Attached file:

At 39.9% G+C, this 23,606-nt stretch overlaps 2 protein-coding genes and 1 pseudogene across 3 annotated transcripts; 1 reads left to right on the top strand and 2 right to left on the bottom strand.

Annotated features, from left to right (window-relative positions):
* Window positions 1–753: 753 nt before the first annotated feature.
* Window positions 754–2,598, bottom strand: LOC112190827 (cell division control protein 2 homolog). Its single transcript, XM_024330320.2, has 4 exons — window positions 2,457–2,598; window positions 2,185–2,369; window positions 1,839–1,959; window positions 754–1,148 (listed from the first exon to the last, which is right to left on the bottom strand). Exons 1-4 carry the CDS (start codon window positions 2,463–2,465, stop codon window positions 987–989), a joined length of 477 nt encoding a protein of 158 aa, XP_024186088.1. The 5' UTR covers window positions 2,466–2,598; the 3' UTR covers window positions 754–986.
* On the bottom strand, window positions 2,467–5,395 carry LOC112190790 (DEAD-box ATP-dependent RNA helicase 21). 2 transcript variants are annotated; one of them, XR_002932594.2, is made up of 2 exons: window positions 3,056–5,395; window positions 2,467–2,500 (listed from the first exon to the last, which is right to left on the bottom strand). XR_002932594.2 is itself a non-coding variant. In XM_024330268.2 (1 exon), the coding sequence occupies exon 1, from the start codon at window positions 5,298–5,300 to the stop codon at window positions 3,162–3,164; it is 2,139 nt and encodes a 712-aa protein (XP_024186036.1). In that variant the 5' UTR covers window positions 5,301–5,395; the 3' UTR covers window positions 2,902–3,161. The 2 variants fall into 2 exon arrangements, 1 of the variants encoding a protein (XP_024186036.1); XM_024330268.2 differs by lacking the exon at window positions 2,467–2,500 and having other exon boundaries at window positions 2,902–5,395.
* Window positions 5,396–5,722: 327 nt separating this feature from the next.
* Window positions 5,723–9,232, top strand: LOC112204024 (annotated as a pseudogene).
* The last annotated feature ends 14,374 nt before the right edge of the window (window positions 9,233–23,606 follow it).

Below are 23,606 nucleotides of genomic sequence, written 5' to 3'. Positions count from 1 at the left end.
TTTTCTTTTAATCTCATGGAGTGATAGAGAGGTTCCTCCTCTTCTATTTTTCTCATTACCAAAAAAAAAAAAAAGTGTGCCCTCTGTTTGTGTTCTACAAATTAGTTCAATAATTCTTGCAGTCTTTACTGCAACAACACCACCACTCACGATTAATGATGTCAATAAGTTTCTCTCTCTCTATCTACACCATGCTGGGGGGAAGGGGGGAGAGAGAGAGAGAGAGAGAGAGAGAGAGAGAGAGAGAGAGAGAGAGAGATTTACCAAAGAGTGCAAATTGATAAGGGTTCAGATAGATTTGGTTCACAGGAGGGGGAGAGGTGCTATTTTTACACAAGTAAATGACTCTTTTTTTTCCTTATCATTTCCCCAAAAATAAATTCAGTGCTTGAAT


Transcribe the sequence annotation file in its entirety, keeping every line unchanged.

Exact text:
At 39.9% G+C, this 23,606-nt stretch overlaps 2 protein-coding genes and 1 pseudogene across 3 annotated transcripts; 1 reads left to right on the top strand and 2 right to left on the bottom strand.

Annotated features, from left to right (window-relative positions):
* Window positions 1–753: 753 nt before the first annotated feature.
* Window positions 754–2,598, bottom strand: LOC112190827 (cell division control protein 2 homolog). Its single transcript, XM_024330320.2, has 4 exons — window positions 2,457–2,598; window positions 2,185–2,369; window positions 1,839–1,959; window positions 754–1,148 (listed from the first exon to the last, which is right to left on the bottom strand). Exons 1-4 carry the CDS (start codon window positions 2,463–2,465, stop codon window positions 987–989), a joined length of 477 nt encoding a protein of 158 aa, XP_024186088.1. The 5' UTR covers window positions 2,466–2,598; the 3' UTR covers window positions 754–986.
* On the bottom strand, window positions 2,467–5,395 carry LOC112190790 (DEAD-box ATP-dependent RNA helicase 21). 2 transcript variants are annotated; one of them, XR_002932594.2, is made up of 2 exons: window positions 3,056–5,395; window positions 2,467–2,500 (listed from the first exon to the last, which is right to left on the bottom strand). XR_002932594.2 is itself a non-coding variant. In XM_024330268.2 (1 exon), the coding sequence occupies exon 1, from the start codon at window positions 5,298–5,300 to the stop codon at window positions 3,162–3,164; it is 2,139 nt and encodes a 712-aa protein (XP_024186036.1). In that variant the 5' UTR covers window positions 5,301–5,395; the 3' UTR covers window positions 2,902–3,161. The 2 variants fall into 2 exon arrangements, 1 of the variants encoding a protein (XP_024186036.1); XM_024330268.2 differs by lacking the exon at window positions 2,467–2,500 and having other exon boundaries at window positions 2,902–5,395.
* Window positions 5,396–5,722: 327 nt separating this feature from the next.
* Window positions 5,723–9,232, top strand: LOC112204024 (annotated as a pseudogene).
* The last annotated feature ends 14,374 nt before the right edge of the window (window positions 9,233–23,606 follow it).

Below are 23,606 nucleotides of genomic sequence, written 5' to 3'. Positions count from 1 at the left end.
TTTTCTTTTAATCTCATGGAGTGATAGAGAGGTTCCTCCTCTTCTATTTTTCTCATTACCAAAAAAAAAAAAAAGTGTGCCCTCTGTTTGTGTTCTACAAATTAGTTCAATAATTCTTGCAGTCTTTACTGCAACAACACCACCACTCACGATTAATGATGTCAATAAGTTTCTCTCTCTCTATCTACACCATGCTGGGGGGAAGGGGGGAGAGAGAGAGAGAGAGAGAGAGAGAGAGAGAGAGAGAGAGAGAGAGAGATTTACCAAAGAGTGCAAATTGATAAGGGTTCAGATAGATTTGGTTCACAGGAGGGGGAGAGGTGCTATTTTTACACAAGTAAATGACTCTTTTTTTTCCTTATCATTTCCCCAAAAATAAATTCAGTGCTTGAAT